SAN FRANCISCO/NEW YORK (Reuters) – Impossible Foods is no longer trying to win a coveted deal to supply McDonald’s Corp (MCD.N) with plant-based burgers, telling Reuters it cannot produce enough of its imitation meat to partner with the world’s No.1 fast-food chain.
FILE PHOTO: A McDonald’s “PLT” burger with a Beyond Meat plant-based patty at one of 28 test restaurant locations in London, Ontario, Canada October 2, 2019. REUTERS/Moe Doiron
Its strategic reversal marks a new twist in the battle among imitation-meat makers, which hope to convince more restaurants to offer their patties. It’s unclear how far along the talks between Impossible Foods and McDonald’s were or why they fell apart. McDonald’s declined to comment on the discussions.
Referring to McDonald’s, Impossible Foods CEO Pat Brown told Reuters in an interview that “it would be stupid for us to be vying for them right now … Having more big customers right now doesn’t do us any good until we scale up production.”
Impossible Foods and its rivals, including Beyond Meat (BYND.O), are duking it out over coveted partnerships with fast-food chains to cash in on the roughly $3,500 per person average that Americans spend each year on food away from home.
Silicon Valley-based Impossible Foods teamed up with Burger King last year to launch its soy-based Impossible Whopper in the United States. Impossible Foods is now working to more than double production instead of trying to score a deal to McDonald’s scale, Brown said.
“I wish we had vastly more capacity than we do right now because the demand is high,” he said. Impossible Foods said it had previously met with McDonald’s but declined to disclose details about when it decided it wouldn’t be able to support a potential deal.
In late September, McDonald’s launched a 12-week test of a P.L.T. burger in Canada, using patties made by Impossible’s rival Beyond Meat. But McDonald’s has yet to offer a plant-based burger as a regular feature on its menu at any of its roughly 14,000 U.S. outlets.
“The P.L.T. is a craveable plant-based burger with a patty recipe that is made by McDonald’s, for McDonald’s,” the fast-food chain said in a statement. It declined to provide any specifics on the results of the Canada test.
Beyond Meat told Reuters that talks with McDonald’s are going “very well” and that its new and upcoming facilities around the world are guaranteed to help it keep up with demand – not just in the United States, but globally.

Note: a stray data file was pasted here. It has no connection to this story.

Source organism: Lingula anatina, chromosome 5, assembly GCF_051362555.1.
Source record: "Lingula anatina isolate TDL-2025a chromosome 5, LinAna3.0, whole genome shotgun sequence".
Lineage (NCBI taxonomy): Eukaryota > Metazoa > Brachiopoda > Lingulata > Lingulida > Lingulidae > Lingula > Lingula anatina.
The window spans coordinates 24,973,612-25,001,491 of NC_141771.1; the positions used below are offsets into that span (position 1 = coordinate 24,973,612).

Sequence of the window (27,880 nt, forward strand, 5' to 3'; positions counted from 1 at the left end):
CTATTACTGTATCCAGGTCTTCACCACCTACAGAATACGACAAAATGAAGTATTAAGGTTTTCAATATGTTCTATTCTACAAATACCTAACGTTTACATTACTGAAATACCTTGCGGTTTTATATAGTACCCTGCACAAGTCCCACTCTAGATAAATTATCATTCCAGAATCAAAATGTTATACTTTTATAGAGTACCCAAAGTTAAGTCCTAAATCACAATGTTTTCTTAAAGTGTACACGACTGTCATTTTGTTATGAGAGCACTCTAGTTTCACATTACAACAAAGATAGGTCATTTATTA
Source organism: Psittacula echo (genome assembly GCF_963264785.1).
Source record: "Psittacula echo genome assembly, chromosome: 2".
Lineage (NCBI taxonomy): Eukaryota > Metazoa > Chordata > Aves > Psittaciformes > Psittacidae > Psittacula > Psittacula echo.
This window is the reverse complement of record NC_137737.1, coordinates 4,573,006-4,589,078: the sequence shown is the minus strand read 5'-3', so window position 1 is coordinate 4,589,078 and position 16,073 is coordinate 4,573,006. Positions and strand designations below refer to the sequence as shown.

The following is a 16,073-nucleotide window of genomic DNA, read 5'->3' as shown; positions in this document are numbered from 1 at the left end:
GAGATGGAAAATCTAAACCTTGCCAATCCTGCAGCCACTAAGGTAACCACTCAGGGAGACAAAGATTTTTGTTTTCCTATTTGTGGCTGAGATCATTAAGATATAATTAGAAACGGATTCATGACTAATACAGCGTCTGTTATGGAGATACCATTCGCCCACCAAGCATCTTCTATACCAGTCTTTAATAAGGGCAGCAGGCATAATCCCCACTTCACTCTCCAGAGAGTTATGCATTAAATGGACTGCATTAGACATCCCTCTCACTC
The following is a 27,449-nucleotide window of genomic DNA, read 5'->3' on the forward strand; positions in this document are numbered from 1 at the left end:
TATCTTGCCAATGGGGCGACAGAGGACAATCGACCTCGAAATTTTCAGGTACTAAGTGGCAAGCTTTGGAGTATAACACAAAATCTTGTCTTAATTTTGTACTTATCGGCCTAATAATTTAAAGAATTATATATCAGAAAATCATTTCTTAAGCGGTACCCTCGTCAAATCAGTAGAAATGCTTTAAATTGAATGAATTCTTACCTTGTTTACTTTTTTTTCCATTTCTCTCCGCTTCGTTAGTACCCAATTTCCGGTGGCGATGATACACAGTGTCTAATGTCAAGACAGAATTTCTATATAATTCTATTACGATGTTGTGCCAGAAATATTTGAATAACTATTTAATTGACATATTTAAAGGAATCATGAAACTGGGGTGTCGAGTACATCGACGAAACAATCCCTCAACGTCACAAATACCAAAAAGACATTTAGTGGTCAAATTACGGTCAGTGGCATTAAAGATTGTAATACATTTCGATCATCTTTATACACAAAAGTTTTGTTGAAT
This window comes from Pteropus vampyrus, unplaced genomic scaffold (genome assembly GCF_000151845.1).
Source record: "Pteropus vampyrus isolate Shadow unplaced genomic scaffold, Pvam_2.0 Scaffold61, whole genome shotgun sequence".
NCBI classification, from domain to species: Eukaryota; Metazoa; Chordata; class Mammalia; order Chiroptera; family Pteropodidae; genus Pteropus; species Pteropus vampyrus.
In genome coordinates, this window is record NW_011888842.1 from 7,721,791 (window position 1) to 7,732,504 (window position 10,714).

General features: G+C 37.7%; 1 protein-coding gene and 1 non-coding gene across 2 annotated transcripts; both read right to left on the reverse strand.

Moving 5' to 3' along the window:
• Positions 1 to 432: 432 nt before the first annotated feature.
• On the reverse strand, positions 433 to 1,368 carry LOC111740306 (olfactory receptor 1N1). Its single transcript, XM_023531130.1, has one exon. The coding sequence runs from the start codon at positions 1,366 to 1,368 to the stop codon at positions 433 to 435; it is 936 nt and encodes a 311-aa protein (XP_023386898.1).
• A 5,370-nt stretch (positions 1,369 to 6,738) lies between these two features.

“We would have to work with them (McDonald’s) on timing but, yes, we would be able to meet their demand globally,” Beyond Meat’s chief growth officer Chuck Muth said last month in an interview at the Los Angeles-based company’s office.
Beyond Meat, which is valued at about $5 billion after its IPO in May, weathered supply issues in 2017 and 2018, when hamburger chain A&W Canada ran out of Beyond Burgers soon after launching nationwide. But Muth said recently announced facilities in Canada and the Netherlands would prevent future snafus. Beyond Meat, whose products are made with pea protein, told Reuters in November that it aims to have production up and running in Asia by the end of next year.
“Beyond Meat doesn’t want to drop the ball while there is amazing awareness building in the market, and they need to balance that with not over-committing themselves,” said Dan Altschuler Malek, managing partner at Beyond Meat investor Unovis Partners. “The industry will continue to talk about pressure on supply for years – not because output hasn’t increased but because consumer demand continues to exceed expectations.”
McDonald’s typically works with multiple suppliers to provide components for major menu items like burgers and French fries. Other fast-food companies – including Yum! Brands’ (YUM.N) KFC and Dunkin Brands – have tested and rolled out plant-based versions of items on their menus, made by dominant suppliers Beyond Meat or Impossible Foods.
Impossible Foods declined to comment on when it believes it might have enough supply or manufacturing capacity to partner with McDonald’s.
“When we are ready to do it, we would certainly like them to be a customer,” Impossible CEO Brown said. “Right now, if McDonald’s said they wanted us to be in all the restaurants, we’d have to say ‘Sorry we can’t do it’.”
Impossible Foods has had capacity issues that have hurt customers in the past. In June, hamburger chain White Castle suffered a month-long shortage of Impossible Slider patties, for instance.
Reporting by Richa Naidu in Chicago and Hilary Russ in New York; Editing by Vanessa O’Connell and Nick Zieminski